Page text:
A book written by Milorad Pavic, which was translated from the Serbo-Croatian and published in English in 1988. My favorite part of the book is the introduction, which reads as a somewhat dry, academic, factual account of the history of the Khazar people and the ‘original’ Khazar dictionary. As you read, however, the ‘facts’ get more and more bizarre, more and more unlikely, and you realize that the introduction, while loosely based on truth, is just as fictional as what comes after it. This, to me, is the best kind of moment in the experience of art. The point in time where you suddenly get the joke, the moment when you realize that what was purportedly ‘legitimate’, ‘real’, possibly boring, the kind of thing that you would have trouble paying attention to in school, is actually a game, a trick, a break from the factual and mundane and ‘adult’. Like a secret buried within a disguise, a comic book hidden inside your history text.


The introduction tells us that Khan, the leader of the Khazar Empire decided to convert his people to one of three leading religions of the time, Judaism, Christianity, and Islam. He invited a representative of each religion to his court, and asked each to interpret a dream that he had had. The religion of the emissary who gave the best interpretation would be the one that he’d choose. The ensuing debate is referred to as the “Khazar Polemic”. Further, we are told that the first edition of the Khazar Dictionary, written during the time of the Khazars, was the special tome of the Khazar dream hunters, who traveled within people’s dreams trying to find Adam, the initial ancestor of the human race. The original dictionary, which is referred to throughout the book, was both a dream log, and a sort of hagiography of famous dream hunters, describing their adventures and captures. In 1691 an updated version of the original was published, as the Lexicon Corsi, but this edition was destroyed save for two copies– one of which was printed in poisonous ink. Pavic’s dictionary is supposed to be, for the most part, a late 20th century reconstruction of the 17th century dictionary.


The main body of the book is written lexicon-style and divided into three sections, one for each of the three religions. Entries are listed alphabetically by name or subject, and are cross-referenced with little symbols. Some entries appear in different places in the different sections, some entries are not in all three sections. My favorite entry appears in all three, and is the story of the princess Ateh, as told through each of the three perspectives. One of the sections relates that Ateh would retire for sleep each night with letters of the Khazar alphabet inscribed on her eyelids. As the Khazar alphabet was poisonous to read, this practice served as her protection from molestation while she slept. Princess Ateh had in her possession two mirrors, one was a slow mirror, which reflected things slowly, the other was a fast mirror, which reflected things before they happened. One morning Ateh had her servants bring the two mirrors to her in bed, and while looking into them she happened to blink. As the poison letters were not yet washed from her eyelids, she was able to see them reflected, and so died “between two blinks of an eye”.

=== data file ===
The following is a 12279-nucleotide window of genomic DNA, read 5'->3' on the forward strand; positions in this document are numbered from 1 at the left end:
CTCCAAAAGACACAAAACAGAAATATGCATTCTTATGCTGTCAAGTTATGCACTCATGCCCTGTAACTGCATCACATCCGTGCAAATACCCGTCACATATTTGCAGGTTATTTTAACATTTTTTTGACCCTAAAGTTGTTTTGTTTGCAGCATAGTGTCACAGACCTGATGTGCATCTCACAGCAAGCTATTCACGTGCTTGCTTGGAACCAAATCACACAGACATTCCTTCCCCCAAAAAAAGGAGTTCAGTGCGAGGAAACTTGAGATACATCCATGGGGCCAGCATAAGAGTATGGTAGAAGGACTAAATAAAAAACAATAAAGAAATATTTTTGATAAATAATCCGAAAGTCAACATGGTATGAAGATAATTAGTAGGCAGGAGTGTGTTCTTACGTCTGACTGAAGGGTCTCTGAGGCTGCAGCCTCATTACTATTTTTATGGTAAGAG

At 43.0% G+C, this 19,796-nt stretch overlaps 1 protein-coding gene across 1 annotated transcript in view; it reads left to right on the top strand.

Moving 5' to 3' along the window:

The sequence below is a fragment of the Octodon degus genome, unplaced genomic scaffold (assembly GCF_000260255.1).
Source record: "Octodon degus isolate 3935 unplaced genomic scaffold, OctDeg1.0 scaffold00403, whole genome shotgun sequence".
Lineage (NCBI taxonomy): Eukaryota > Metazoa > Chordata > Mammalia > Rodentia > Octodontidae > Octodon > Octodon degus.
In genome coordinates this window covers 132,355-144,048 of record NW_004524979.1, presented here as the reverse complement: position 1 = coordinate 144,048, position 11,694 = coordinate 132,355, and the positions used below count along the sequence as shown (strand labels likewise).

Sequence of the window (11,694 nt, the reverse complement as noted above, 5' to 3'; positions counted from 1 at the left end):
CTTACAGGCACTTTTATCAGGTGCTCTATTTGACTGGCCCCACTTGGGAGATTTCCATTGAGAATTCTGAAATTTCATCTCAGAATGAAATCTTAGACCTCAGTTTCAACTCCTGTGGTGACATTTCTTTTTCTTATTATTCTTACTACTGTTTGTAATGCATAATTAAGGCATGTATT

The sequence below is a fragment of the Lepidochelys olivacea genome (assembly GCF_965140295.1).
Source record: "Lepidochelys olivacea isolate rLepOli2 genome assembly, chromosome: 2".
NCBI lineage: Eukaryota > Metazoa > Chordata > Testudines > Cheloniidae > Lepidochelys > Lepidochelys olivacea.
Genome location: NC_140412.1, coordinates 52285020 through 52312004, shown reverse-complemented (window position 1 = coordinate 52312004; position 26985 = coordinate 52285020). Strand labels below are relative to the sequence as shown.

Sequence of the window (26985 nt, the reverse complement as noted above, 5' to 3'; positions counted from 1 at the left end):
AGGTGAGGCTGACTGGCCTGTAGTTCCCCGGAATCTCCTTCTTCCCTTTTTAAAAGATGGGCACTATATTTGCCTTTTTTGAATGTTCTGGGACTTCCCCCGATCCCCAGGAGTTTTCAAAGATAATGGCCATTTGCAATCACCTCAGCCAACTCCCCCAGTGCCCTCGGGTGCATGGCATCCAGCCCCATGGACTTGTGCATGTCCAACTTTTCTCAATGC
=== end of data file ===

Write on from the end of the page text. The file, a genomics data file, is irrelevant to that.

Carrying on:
There are two versions of Pavic’s dictionary, a male version and a female version. The two are identical save for one paragraph. Somewhere in the book Pavic writes that the difference is inserted in order to bring people together – he claims to feel guilty for keeping readers immersed in a text when they could be out interacting with living, breathing, people – and so the mysterious discrepancy is given to us readers as an excuse for us to find someone in possession of an alternately gendered copy, with which to compare the two texts. This reminds me of Calvino’s If On a Winter’s Night a Traveler… , which is a sort of meta-book about people meeting through, and within, and because of, a text. Characters in the Khazar dictionary travel through time and space and different entries of the book in messy, dense, hypertextual ways. The alphabetizing of the entries, in itself, ensures that the chronology will be non-linear, the cross-referencing encourages us to skip from place-to-place and read by whim, as one would read random entries in a dictionary, or as one would follow links on the web. Certain themes and patterns build upon themselves in layers – the way that the book is constructed is a reflection of the content of the book, the way the characters jump from one time to another and travel within each other’s stories. The magic realism that occurs within the stories is also used in the structure of the book, the “historical” introduction being a pseudo-history, an impossibility begging suspension of disbelief. Which of course, reminds us that history is a story, written and told in many different versions, with countless revisions and discrepancies, and encompassing as much of the absurd and impossible as it does of the mundane and down-to-earth.

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